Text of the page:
A Spotlight on the Mid-South States: The Kiplinger Letter

Despite slow or no job growth, the overall outlook for the mid-south region remains mostly positive due to in-migration and key business sectors boosting the economy.

picture of downtown Little Rock, Arkansas
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Kentucky is on track for the best job growth across the mid-South region in 2024: A 1.3% uptick. That’s half of 2023’s gain, but still respectable. Construction activity is going strong across the commercial and industrial sectors, leading to a 15% jump in construction employment last year. The bourbon business is also a genuine economic engine: Bourbon accounts for half of all American whiskey, and whiskey in general is gaining popularity with U.S. drinkers. 10 million barrels of Kentucky bourbon are aging in storage now, and the Bluegrass State’s distilleries draw 1.5 million visitors a year. Staghorn is building a big new distillery in Lancaster that will produce 150,000 barrels per year. 

Alabama will see a job growth of 1.1%. Again, that’s lower than 2023, but part of the slowdown may be due to the state’s extremely low jobless rate of 2.4%. Fortunately, steady in-migration should grow the workforce. Aviation is big business in Mobile, where Airbus is expanding an assembly line that builds A220 passenger jets. A jobs training program is focusing on aviation-related training at a Mobile airport and automotive jobs in Decatur. An example of basic manufacturing coming to the U.S., to be closer to U.S. consumers: German appliance maker Miele is opening new plants in Opelika in 2026 and 2030, its first U.S. factories. 

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Tennessee is in for a significant slowdown, as job growth falls from 2.1% in 2023 to just 0.5% this year. Most industries except healthcare have been flat or down recently. But the overall outlook remains positive as new residents flock to Tennessee, drawn in part by its low taxes. The Volunteer State’s population is growing at the sixth-fastest rate in the country. But many people moving in are retirees, which limits gains in the labor force. The Nashville and Knoxville areas continue to serve as the major growth centers. In a nod to Nashville’s music industry, a big tourist draw, state lawmakers have outlawed AI impersonation of human voices.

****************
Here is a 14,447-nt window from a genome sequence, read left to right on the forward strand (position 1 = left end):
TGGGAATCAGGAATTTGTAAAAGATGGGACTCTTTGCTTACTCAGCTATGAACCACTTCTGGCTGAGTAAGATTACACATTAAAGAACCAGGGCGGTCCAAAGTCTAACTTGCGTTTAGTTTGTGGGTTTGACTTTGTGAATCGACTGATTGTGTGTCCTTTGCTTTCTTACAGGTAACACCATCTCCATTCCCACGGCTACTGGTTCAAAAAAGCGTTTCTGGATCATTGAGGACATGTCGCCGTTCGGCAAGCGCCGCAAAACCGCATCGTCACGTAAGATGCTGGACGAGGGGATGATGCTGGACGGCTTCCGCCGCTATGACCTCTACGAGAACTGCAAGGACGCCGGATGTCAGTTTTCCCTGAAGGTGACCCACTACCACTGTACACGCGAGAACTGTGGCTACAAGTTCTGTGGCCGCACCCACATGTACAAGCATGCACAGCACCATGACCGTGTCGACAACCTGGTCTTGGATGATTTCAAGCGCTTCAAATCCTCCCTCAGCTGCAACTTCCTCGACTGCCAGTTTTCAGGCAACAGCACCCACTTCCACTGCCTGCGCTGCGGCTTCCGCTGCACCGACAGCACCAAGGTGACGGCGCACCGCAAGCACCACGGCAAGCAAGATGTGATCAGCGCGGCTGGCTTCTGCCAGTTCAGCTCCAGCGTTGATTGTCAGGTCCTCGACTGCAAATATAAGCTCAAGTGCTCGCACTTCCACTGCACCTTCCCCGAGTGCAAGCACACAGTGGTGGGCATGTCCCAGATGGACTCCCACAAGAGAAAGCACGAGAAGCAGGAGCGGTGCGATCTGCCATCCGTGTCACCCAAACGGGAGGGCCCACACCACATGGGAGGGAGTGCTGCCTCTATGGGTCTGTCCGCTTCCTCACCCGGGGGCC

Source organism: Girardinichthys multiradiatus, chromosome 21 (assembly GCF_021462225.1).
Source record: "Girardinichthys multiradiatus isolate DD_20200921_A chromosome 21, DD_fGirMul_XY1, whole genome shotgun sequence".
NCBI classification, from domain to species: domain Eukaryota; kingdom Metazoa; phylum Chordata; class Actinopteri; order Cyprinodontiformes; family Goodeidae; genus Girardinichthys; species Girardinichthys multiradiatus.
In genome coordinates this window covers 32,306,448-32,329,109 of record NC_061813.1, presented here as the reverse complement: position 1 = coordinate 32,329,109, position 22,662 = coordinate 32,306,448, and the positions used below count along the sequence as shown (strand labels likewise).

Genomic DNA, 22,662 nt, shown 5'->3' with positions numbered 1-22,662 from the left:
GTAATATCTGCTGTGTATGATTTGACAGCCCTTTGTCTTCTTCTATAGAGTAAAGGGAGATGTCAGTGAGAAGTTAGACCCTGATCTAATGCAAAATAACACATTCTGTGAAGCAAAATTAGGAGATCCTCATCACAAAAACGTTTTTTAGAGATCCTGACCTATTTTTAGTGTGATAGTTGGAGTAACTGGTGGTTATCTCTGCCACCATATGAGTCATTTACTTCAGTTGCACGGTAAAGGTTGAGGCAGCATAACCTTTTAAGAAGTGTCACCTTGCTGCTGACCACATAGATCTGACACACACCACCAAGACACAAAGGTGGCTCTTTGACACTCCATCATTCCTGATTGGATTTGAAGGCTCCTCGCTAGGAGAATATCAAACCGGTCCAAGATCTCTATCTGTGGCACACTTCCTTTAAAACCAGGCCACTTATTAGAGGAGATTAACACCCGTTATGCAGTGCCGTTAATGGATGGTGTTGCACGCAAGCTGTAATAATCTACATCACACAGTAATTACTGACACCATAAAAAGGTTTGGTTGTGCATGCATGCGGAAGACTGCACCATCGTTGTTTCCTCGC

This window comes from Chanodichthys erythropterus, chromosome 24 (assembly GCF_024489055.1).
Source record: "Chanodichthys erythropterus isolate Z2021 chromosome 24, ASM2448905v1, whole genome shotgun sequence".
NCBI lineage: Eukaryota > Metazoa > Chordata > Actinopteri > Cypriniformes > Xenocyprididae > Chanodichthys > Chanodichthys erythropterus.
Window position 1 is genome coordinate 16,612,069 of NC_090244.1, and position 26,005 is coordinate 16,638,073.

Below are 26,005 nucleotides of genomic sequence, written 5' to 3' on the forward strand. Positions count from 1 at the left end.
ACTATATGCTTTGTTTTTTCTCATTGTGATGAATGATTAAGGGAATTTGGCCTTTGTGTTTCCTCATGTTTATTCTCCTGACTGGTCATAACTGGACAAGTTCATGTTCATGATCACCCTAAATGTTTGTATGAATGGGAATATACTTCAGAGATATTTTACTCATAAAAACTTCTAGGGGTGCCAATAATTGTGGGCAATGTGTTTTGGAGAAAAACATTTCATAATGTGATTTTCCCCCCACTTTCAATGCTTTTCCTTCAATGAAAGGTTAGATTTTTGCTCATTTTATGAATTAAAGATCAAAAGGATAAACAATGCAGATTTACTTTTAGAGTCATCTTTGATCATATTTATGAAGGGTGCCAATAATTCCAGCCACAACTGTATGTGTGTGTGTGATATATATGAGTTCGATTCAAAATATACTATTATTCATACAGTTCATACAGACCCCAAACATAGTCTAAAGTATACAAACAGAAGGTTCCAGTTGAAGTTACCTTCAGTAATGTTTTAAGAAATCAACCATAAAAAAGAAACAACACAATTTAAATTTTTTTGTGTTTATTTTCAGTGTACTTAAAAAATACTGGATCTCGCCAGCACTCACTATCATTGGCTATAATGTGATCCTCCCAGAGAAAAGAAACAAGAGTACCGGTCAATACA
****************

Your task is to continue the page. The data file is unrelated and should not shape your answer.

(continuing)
Arkansas will eke out 0.4% job growth this year, down from 2% in 2023. But again, the picture is positive overall. Hospitality and construction are booming, in-migration is going strong, and steelmaking is a bulwark for the state economy. Nucor is opening a new plant, which it boasts will have 80% lower carbon emissions than older plants. Mississippi County contains the largest steel-making capacity in the U.S., thanks to existing Nucor and U.S. Steel plants. Dassault Aviation, a maker of business jets, is expanding production at the airport in Little Rock, and a major new healthcare facility, Alice L. Walton School of Medicine, expects to open its doors soon in Bentonville.

Mississippi will see job growth flat-line this year. Outside of healthcare, most industries are shedding workers, though the state unemployment rate remains quite low at 3.3%. Cummins, Daimler and Paccar are building a facility to churn out batteries for electric trucks, that should be ready in 2027, at a cost of $2 billion. A ninth casino has been approved in Biloxi. And the Huntington Ingalls shipyard in Pascagoula will benefit from a $1 billion order from the Pentagon for an amphibious landing ship.

This forecast first appeared in The Kiplinger Letter, which has been running since 1923 and is a collection of concise weekly forecasts on business and economic trends, as well as what to expect from Washington, to help you understand what’s coming up to make the most of your investments and your money. Subscribe to The Kiplinger Letter.

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David Payne
Staff Economist, The Kiplinger Letter

David is both staff economist and reporter for The Kiplinger Letter, overseeing Kiplinger forecasts for the U.S. and world economies. Previously, he was senior principal economist in the Center for Forecasting and Modeling at IHS/GlobalInsight, and an economist in the Chief Economist's Office of the U.S. Department of Commerce. David has co-written weekly reports on economic conditions since 1992, and has forecasted GDP and its components since 1995, beating the Blue Chip Indicators forecasts two-thirds of the time. David is a Certified Business Economist as recognized by the National Association for Business Economics. He has two master's degrees and is ABD in economics from the University of North Carolina at Chapel Hill.